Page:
Inpt/tele follow up 35


Inpt/ed teleconsult30


Inpt/ed teleconsult50


Inpt/ed teleconsult70


Telehealth inpt pharm mgmt.


Crit care telehea consult 60


Crit care telehea consult 50


Inpatient telehealth pharmacologic management, including prescription, use, and review of medication with no more than minimal medical psychotherapy


Remote evaluation of recorded video and/or images submitted by an established patient (e.g., store and forward), including interpretation with follow-up with the patient within 24 business hours, not originating from a related e/m service provided within the previous 7 days nor leading to an e/m service or procedure within the next 24 hours or soonest available appointment


Brief communication technology-based service, e.g., virtual check-in, by a physician or other qualified health care professional who can report evaluation and management services, provided to an established patient, not originating from a related e/m service provided within the previous 7 days nor leading to an e/m service or procedure within the next 24 hours or soonest available appointment; 5-10 minutes of medical discussion

Remote patient monitoring (RPM) codes were also being encouraged during the lockdown and still are. CMS’s 2018 and 2019 Final Rule approved and expanded coding options for RPM. In 2018, Medicare began coverage and payment for the first RPM code, CPT CODE 99091.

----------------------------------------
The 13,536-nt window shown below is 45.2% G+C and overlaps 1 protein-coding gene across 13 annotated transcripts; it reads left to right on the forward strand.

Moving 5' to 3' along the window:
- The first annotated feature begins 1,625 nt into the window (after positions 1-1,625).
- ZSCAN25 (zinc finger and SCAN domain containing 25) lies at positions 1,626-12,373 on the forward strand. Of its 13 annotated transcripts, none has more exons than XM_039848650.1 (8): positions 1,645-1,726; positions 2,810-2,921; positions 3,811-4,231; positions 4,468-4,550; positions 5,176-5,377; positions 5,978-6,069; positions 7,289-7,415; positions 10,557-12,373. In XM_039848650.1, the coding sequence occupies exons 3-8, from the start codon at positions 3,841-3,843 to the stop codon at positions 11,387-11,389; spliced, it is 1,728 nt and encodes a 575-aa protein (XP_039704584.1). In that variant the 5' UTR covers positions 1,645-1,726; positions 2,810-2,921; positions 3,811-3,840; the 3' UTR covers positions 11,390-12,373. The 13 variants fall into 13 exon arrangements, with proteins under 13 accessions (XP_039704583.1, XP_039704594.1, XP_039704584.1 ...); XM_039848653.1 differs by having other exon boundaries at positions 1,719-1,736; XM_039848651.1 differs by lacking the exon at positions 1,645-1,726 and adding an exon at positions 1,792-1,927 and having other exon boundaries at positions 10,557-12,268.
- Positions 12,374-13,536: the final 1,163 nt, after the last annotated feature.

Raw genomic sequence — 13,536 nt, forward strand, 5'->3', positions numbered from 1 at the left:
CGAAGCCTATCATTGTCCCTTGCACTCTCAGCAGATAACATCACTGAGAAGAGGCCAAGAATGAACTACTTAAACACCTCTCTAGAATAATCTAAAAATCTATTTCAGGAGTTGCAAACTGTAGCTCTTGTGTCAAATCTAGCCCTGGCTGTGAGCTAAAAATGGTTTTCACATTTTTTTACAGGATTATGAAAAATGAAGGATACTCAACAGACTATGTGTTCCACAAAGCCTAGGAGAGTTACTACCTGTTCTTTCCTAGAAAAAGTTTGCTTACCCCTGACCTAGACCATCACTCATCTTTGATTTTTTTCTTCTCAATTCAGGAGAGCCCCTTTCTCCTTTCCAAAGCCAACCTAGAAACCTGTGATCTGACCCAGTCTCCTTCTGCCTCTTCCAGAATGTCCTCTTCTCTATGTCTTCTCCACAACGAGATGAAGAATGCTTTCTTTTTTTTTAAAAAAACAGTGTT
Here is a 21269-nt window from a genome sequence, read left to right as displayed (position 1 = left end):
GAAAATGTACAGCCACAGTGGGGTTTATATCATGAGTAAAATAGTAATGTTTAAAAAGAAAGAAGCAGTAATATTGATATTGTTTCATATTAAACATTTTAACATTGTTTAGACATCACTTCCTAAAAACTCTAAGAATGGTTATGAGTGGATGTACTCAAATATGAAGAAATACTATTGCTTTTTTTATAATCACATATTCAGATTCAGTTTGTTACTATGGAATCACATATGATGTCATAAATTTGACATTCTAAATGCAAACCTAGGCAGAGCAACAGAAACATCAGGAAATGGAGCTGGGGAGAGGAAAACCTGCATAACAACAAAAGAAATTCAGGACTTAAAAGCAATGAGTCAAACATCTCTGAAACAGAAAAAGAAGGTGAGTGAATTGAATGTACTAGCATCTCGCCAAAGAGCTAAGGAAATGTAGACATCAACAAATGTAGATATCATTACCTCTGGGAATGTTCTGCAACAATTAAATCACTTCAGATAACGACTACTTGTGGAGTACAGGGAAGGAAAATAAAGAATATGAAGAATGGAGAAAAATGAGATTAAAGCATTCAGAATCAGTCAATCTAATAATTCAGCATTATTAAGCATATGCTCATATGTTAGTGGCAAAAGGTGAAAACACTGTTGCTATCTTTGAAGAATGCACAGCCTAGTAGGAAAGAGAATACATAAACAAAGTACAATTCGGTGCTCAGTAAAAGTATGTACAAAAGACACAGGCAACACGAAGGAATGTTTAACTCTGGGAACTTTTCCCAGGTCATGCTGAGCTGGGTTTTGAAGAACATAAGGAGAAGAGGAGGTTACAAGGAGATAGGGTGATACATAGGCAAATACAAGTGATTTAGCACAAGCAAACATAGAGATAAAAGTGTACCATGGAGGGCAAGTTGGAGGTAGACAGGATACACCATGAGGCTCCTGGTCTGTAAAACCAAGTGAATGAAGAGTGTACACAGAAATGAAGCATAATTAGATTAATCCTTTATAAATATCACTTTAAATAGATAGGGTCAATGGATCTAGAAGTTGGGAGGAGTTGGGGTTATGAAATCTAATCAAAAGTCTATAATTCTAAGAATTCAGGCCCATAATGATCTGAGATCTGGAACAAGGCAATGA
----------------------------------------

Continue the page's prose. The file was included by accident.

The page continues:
In 2019, Medicare began coverage and payment for additional chronic care remote physiologic monitoring codes. These codes are still applicable (detailed in Table 2).

Table 2: CY 2019 & 2020 MEDICARE Remote Patient Monitoring Services


Remote monitoring of physiologic parameter(s) (e.g., weight, blood pressure, pulse oximetry, respiratory flow rate), initial; set-up and patient education on use of equipment


Remote monitoring of physiologic parameter(s) (e.g., weight, blood pressure, pulse oximetry, respiratory flow rate), initial; device(s) supply with daily recording(s) or programmed alert(s) transmission, each 30 days


Remote physiologic monitoring treatment management services, clinical staff/physician/other qualified health care professional time in a calendar month requiring interactive communication with the patient/caregiver during the month; first 20 minutes

Prior to 2019, only physicians were allowed to practice, interpret, and monitor results through remote patient monitoring. But last year, “incident to billing” was approved and permits nurses and licensed care managers to bill incident to and manage patients through RPM devices and applications, freeing up physician time to focus on acute, immediate patient needs.

One of the positives to emerge from the COVID-19 pandemic is the seamless adoption of digital health tools, which has subsequently expanded the overall market. The largest market barrier has been eliminated and is further confirmed through a commitment by CMS to continue to expand telehealth service policy and address payment variances. The ease of use and integration of devices and platforms will be important and will continue to evolve the way care is delivered long after the virus has been defeated. 

Lauren Craig has more than 15 years of reimbursement experience, holding positions at Teva, Hologic, Shire Regenerative Medicine, Boston Scientific, and most recently, Intersect ENT. Her experience spans payer and policy analysis with coverage pull-through, internal and external reimbursement education, and high-performance sales with medical device products. She drives and creates market access opportunities for PMA-approved and FDA 510k-cleared treatments and devices and is a certified coder through the AAPC.